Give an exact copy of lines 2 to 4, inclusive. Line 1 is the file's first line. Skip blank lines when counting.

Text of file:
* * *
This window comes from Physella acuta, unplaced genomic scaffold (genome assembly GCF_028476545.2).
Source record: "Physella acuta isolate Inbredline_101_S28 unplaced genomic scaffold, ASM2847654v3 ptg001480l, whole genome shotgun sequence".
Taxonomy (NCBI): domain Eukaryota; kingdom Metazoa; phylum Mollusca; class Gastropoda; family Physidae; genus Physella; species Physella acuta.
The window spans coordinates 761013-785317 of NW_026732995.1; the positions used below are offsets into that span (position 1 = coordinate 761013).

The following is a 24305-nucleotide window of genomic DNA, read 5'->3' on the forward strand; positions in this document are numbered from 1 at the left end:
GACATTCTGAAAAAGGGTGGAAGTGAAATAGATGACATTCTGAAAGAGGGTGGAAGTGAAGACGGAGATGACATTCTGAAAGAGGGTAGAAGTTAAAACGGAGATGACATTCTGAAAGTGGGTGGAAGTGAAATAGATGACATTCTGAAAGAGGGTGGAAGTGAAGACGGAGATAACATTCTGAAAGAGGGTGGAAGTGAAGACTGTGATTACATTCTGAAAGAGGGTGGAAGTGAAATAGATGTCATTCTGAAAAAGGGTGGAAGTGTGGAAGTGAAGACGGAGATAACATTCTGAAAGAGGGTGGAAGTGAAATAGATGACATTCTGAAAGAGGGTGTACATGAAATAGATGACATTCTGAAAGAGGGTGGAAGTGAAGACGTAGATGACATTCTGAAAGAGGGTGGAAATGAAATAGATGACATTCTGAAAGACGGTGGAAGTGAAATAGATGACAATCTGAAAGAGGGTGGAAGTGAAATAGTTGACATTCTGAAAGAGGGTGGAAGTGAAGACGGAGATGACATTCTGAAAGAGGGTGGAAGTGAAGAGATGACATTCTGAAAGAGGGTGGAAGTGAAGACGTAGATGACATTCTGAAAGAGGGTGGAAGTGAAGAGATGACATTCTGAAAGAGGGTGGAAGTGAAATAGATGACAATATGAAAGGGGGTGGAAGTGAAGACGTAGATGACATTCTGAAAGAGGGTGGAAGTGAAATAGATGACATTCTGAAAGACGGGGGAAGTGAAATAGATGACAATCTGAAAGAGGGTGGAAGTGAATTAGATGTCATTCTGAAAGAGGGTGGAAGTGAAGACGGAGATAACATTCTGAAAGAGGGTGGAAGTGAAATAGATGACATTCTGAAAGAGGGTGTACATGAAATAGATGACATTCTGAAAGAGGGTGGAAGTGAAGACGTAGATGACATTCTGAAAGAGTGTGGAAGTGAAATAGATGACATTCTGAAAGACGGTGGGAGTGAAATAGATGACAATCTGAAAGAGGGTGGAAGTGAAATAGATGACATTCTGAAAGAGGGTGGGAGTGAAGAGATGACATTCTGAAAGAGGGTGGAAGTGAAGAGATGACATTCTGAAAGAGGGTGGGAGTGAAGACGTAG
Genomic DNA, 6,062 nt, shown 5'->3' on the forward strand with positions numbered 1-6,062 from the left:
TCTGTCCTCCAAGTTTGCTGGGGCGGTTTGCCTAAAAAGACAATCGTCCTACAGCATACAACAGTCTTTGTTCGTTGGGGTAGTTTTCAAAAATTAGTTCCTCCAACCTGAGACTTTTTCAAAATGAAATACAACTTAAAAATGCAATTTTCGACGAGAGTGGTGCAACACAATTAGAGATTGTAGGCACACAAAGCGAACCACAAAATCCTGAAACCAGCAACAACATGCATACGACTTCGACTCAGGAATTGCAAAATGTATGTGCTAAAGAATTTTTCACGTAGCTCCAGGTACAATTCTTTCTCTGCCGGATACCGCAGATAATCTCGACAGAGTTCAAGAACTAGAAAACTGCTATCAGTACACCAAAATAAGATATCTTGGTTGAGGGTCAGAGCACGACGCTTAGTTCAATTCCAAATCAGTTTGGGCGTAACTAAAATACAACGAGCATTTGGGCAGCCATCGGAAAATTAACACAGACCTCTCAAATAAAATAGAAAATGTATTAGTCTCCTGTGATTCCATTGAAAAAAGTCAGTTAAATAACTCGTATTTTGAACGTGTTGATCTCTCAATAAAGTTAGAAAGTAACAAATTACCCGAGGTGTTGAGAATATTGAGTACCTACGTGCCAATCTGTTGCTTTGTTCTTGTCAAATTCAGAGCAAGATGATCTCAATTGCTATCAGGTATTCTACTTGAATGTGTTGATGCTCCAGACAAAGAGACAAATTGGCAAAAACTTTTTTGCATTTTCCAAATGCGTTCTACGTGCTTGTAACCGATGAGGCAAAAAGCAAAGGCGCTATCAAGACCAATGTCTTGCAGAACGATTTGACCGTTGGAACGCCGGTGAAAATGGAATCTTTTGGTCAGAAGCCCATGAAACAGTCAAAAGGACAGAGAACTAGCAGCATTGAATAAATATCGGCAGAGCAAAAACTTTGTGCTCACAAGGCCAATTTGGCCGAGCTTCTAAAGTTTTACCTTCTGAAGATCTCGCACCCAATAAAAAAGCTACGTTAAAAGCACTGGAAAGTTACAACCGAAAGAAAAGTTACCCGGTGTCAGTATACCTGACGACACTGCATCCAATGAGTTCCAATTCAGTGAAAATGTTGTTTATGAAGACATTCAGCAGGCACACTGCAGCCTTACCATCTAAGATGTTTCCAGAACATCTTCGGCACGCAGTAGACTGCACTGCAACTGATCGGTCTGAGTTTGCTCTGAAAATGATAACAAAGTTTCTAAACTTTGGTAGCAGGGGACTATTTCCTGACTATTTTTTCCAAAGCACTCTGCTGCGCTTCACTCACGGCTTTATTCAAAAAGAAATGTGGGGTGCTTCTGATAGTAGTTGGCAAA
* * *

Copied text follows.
Source record: "Physella acuta isolate Inbredline_101_S28 unplaced genomic scaffold, ASM2847654v3 ptg001480l, whole genome shotgun sequence".
Taxonomy (NCBI): domain Eukaryota; kingdom Metazoa; phylum Mollusca; class Gastropoda; family Physidae; genus Physella; species Physella acuta.
The window spans coordinates 761013-785317 of NW_026732995.1; the positions used below are offsets into that span (position 1 = coordinate 761013).